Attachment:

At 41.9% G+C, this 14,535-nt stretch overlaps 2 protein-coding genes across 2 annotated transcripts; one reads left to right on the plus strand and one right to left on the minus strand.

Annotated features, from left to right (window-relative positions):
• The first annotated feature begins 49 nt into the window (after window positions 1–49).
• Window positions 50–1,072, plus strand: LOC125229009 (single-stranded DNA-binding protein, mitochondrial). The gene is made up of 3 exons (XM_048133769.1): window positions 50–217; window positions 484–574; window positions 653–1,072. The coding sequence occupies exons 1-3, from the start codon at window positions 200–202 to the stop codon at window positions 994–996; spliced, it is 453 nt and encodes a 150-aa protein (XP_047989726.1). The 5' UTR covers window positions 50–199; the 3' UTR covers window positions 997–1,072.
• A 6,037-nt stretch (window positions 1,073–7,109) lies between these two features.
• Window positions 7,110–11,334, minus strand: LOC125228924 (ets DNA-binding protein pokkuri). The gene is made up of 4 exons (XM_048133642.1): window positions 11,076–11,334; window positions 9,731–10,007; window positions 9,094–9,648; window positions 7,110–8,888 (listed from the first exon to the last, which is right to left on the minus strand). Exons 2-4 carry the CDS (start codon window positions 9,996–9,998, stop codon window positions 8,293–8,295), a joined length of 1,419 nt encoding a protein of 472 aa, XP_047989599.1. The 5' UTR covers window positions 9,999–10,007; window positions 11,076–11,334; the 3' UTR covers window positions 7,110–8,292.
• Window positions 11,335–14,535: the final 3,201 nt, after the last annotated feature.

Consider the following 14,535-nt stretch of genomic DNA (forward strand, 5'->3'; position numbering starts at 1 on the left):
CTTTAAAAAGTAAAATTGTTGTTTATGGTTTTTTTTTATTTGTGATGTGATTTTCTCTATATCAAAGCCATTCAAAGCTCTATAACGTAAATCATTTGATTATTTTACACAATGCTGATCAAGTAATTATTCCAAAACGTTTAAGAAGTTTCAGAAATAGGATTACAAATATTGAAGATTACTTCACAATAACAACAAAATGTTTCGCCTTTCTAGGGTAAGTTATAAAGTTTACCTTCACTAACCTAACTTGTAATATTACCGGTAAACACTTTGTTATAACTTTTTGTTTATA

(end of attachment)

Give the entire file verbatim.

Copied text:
At 41.9% G+C, this 14,535-nt stretch overlaps 2 protein-coding genes across 2 annotated transcripts; one reads left to right on the plus strand and one right to left on the minus strand.

Annotated features, from left to right (window-relative positions):
• The first annotated feature begins 49 nt into the window (after window positions 1–49).
• Window positions 50–1,072, plus strand: LOC125229009 (single-stranded DNA-binding protein, mitochondrial). The gene is made up of 3 exons (XM_048133769.1): window positions 50–217; window positions 484–574; window positions 653–1,072. The coding sequence occupies exons 1-3, from the start codon at window positions 200–202 to the stop codon at window positions 994–996; spliced, it is 453 nt and encodes a 150-aa protein (XP_047989726.1). The 5' UTR covers window positions 50–199; the 3' UTR covers window positions 997–1,072.
• A 6,037-nt stretch (window positions 1,073–7,109) lies between these two features.
• Window positions 7,110–11,334, minus strand: LOC125228924 (ets DNA-binding protein pokkuri). The gene is made up of 4 exons (XM_048133642.1): window positions 11,076–11,334; window positions 9,731–10,007; window positions 9,094–9,648; window positions 7,110–8,888 (listed from the first exon to the last, which is right to left on the minus strand). Exons 2-4 carry the CDS (start codon window positions 9,996–9,998, stop codon window positions 8,293–8,295), a joined length of 1,419 nt encoding a protein of 472 aa, XP_047989599.1. The 5' UTR covers window positions 9,999–10,007; window positions 11,076–11,334; the 3' UTR covers window positions 7,110–8,292.
• Window positions 11,335–14,535: the final 3,201 nt, after the last annotated feature.

Consider the following 14,535-nt stretch of genomic DNA (forward strand, 5'->3'; position numbering starts at 1 on the left):
CTTTAAAAAGTAAAATTGTTGTTTATGGTTTTTTTTTATTTGTGATGTGATTTTCTCTATATCAAAGCCATTCAAAGCTCTATAACGTAAATCATTTGATTATTTTACACAATGCTGATCAAGTAATTATTCCAAAACGTTTAAGAAGTTTCAGAAATAGGATTACAAATATTGAAGATTACTTCACAATAACAACAAAATGTTTCGCCTTTCTAGGGTAAGTTATAAAGTTTACCTTCACTAACCTAACTTGTAATATTACCGGTAAACACTTTGTTATAACTTTTTGTTTATA